Oxfam is campaigning for a fairer world, where everyone has the water they need to stay healthy and to grow food. Access to clean water and adequate sanitation is basic human right. It is crucial in breaking the cycle of poverty, and in supporting young people to fulfil their potential. Considerable progress has been made over the past two decades. However, nearly 800 million people still lack access to clean water, and 2.5 billion to sanitation.
Oxfam has WASH programmes in over 35 countries worldwide, and works in rural and urban areas, in camps for refugees and internally-displaced persons, and amongst host communities. Each project tests new technologies and approaches to address people’s water and sanitation needs in a sustainable way. Local communities are involved in decision-making and project delivery.
A hazel tree, carrying sweet nuts,
shades the small pool
with its mossy edges,
where clear chill water
bubbles, and deep below,
the slow shadowy flicker
of an ancient trout.
You may drink there,
from cupped hands,
only in that autumn dusk
when days lose to nights
and a new moon rises;
the cold taste of
metal in your mouth.
Then you might learn the
trout’s ambiguous speech
its old wisdom of
balance and connection;
the world expanding around you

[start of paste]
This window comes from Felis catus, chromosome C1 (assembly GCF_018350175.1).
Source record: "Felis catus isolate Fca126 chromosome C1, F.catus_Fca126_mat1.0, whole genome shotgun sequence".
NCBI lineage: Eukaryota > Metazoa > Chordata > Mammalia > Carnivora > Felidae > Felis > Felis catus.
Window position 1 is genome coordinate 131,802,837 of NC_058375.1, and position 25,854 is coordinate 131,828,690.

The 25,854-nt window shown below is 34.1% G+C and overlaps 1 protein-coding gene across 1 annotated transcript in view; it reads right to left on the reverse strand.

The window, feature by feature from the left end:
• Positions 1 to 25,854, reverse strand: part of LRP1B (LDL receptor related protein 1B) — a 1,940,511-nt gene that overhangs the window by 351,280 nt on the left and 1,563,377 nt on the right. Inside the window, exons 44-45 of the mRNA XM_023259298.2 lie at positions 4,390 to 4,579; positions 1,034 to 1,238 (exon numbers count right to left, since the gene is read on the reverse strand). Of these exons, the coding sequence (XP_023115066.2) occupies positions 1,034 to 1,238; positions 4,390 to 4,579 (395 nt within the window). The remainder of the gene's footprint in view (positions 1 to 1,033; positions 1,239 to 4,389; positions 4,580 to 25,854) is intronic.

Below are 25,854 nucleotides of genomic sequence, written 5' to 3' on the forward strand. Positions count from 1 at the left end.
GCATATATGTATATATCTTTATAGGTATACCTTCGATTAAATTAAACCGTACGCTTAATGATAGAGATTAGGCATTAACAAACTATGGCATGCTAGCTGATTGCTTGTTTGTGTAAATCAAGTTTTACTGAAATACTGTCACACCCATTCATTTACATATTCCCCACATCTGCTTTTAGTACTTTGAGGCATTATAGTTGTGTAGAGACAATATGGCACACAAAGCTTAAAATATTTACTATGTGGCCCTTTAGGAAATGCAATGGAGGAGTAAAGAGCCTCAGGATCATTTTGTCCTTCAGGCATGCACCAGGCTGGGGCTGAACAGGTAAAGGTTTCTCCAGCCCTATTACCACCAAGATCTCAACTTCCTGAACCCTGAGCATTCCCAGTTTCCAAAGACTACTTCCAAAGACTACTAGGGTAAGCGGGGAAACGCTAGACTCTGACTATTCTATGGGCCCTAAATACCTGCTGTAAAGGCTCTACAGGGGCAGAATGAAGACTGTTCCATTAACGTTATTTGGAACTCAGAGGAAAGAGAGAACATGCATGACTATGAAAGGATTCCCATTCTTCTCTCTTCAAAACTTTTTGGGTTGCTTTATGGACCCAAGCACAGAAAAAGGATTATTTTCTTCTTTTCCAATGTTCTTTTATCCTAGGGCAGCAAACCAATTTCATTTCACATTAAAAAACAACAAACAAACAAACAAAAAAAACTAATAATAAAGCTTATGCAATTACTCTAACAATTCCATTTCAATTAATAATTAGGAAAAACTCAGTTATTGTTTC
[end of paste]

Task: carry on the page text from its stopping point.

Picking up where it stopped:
from this still centre,
to bind earth nematodes
with star clusters.
Therefore in summer
we lay around
these worn greened stones
patterns of soft petals
blue purple of cranesbill,
pink and red roses
yellow of day lilies;
perishable gifts of beauty
to dead beliefs, lost powers.
A water land, a scene of water, deep
with light blues, and greens made deep by
blues. I think how in certain pictures,
envied landscapes are seen (by the waters)
far behind the serene of placid surfaces.
The water we drink is freshly sweet, and cool,
as though with berries. We are here. We are here.
Set this down too, as much as if an atrocity had
happened and been seen. Our waterland is beautiful
beyond all change.
G. E. Schwartz
(on an illustration by Arthur Ransome)
Even water reflects as we observe
the sky leach blue through lifting mist,
contemplate the folly of fishing,
each of us wishing he’d missed the boat:
four hooks re-baited, four lines re-cast;
four rods probe still air for hours. Still
nothing happens: except the sun
gets higher, brighter, hotter; insects zim;
steel-blue swallows skim. We float:
four pairs of heavy eyelids almost hide
four scarlet tips immobile over their inverted images;
four slack lines of introverted thread
between our common inactivity
and four private worlds where even loved-ones
become no more than rainbows
in a place where sorrows merge with joys
deep in a pool of comatose introspection
as each moment ends as the next begins.
Peter R White